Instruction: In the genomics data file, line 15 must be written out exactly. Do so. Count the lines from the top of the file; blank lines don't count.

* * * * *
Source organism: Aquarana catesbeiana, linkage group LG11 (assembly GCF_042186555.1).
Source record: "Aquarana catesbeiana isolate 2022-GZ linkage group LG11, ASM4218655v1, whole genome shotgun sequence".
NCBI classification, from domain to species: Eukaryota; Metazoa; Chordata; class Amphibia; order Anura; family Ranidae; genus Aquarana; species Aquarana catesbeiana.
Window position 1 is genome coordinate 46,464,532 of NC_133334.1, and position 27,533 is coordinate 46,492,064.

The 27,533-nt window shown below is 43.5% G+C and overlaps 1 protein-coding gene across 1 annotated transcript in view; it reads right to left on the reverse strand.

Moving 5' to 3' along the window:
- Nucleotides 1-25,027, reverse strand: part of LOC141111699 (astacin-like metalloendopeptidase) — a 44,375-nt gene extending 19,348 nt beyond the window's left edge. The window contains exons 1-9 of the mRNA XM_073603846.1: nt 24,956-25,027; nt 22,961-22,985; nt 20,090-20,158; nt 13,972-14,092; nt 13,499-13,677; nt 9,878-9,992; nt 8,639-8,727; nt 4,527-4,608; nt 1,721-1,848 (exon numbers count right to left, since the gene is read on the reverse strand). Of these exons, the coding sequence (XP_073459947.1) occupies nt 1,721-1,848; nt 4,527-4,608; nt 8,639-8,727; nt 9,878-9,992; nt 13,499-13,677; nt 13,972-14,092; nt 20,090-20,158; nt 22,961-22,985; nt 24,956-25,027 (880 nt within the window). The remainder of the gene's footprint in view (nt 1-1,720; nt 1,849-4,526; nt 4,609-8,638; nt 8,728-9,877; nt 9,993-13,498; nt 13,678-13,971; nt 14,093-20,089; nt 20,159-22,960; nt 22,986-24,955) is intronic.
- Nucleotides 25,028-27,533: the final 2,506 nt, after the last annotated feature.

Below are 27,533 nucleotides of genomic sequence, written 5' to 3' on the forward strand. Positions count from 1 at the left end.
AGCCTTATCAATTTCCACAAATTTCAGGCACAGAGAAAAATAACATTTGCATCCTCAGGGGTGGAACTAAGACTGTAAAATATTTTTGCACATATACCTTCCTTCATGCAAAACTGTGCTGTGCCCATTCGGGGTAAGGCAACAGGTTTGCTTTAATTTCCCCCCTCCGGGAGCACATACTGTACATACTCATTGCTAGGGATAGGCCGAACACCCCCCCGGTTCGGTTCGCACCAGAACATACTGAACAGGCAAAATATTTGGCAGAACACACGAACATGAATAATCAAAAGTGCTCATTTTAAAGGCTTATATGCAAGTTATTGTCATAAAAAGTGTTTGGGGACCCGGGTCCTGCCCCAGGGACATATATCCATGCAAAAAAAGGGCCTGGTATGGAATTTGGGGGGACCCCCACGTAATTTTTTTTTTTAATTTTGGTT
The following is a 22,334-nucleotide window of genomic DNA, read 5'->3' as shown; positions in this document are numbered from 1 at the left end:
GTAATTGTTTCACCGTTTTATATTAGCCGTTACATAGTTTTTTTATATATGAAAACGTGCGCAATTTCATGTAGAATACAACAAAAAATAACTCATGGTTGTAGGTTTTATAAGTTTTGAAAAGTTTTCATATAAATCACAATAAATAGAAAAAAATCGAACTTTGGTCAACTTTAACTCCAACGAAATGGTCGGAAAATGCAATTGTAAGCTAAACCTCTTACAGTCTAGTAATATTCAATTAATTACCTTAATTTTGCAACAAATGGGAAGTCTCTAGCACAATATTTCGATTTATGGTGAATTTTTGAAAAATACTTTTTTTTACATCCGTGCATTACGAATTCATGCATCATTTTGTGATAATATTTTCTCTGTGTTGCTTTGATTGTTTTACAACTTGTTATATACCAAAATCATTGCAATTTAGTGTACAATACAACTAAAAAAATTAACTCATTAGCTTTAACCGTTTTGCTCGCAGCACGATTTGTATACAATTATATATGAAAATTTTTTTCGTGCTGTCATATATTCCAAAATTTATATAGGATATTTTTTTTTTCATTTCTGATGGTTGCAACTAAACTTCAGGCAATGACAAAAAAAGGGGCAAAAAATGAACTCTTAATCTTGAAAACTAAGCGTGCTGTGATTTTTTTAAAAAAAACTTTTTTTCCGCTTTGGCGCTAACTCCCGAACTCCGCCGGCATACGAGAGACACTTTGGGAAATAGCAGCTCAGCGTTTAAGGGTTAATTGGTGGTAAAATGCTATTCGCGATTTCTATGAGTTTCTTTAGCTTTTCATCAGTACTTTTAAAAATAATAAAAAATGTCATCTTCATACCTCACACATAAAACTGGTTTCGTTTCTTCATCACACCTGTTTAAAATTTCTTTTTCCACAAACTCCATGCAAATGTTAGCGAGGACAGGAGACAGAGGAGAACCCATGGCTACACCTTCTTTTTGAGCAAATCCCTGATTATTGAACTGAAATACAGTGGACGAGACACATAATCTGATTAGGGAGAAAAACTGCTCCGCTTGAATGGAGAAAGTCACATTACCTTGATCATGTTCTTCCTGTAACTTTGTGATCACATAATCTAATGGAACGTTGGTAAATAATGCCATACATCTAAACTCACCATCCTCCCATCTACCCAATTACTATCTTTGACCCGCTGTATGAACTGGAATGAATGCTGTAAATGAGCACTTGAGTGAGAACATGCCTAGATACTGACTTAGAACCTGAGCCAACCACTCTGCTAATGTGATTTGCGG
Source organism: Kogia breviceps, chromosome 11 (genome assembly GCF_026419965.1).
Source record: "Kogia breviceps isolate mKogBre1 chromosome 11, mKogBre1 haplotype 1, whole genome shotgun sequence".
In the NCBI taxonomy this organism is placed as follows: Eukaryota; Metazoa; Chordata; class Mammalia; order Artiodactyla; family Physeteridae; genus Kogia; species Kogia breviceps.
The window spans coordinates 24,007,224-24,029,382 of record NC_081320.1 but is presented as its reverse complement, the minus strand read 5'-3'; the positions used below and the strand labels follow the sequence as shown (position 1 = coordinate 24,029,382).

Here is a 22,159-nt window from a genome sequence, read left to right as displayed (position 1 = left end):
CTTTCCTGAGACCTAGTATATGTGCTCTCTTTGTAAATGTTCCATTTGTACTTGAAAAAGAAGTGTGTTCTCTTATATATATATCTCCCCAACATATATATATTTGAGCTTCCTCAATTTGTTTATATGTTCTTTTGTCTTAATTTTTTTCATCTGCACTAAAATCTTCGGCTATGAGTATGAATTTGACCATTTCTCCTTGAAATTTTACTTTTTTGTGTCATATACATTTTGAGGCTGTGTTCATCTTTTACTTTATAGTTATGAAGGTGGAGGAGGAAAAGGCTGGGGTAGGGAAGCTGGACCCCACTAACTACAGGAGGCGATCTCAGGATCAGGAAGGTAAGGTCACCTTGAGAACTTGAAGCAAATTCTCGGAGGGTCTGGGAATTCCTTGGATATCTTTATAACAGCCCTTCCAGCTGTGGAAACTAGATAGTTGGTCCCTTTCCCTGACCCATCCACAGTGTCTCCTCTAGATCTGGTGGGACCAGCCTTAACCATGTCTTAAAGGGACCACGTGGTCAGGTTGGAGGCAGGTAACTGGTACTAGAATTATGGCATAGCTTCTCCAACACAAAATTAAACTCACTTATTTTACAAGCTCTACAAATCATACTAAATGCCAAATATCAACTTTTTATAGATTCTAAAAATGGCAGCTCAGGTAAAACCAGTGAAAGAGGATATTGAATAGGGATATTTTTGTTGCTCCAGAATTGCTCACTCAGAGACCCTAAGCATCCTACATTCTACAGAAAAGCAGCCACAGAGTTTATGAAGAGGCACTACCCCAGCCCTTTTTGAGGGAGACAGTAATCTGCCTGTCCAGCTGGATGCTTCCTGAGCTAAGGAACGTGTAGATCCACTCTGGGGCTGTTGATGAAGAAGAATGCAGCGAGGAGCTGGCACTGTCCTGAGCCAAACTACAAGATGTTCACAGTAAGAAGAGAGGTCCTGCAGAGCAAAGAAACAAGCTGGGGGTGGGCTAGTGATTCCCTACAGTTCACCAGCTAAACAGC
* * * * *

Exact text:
In the NCBI taxonomy this organism is placed as follows: Eukaryota; Metazoa; Chordata; class Mammalia; order Artiodactyla; family Physeteridae; genus Kogia; species Kogia breviceps.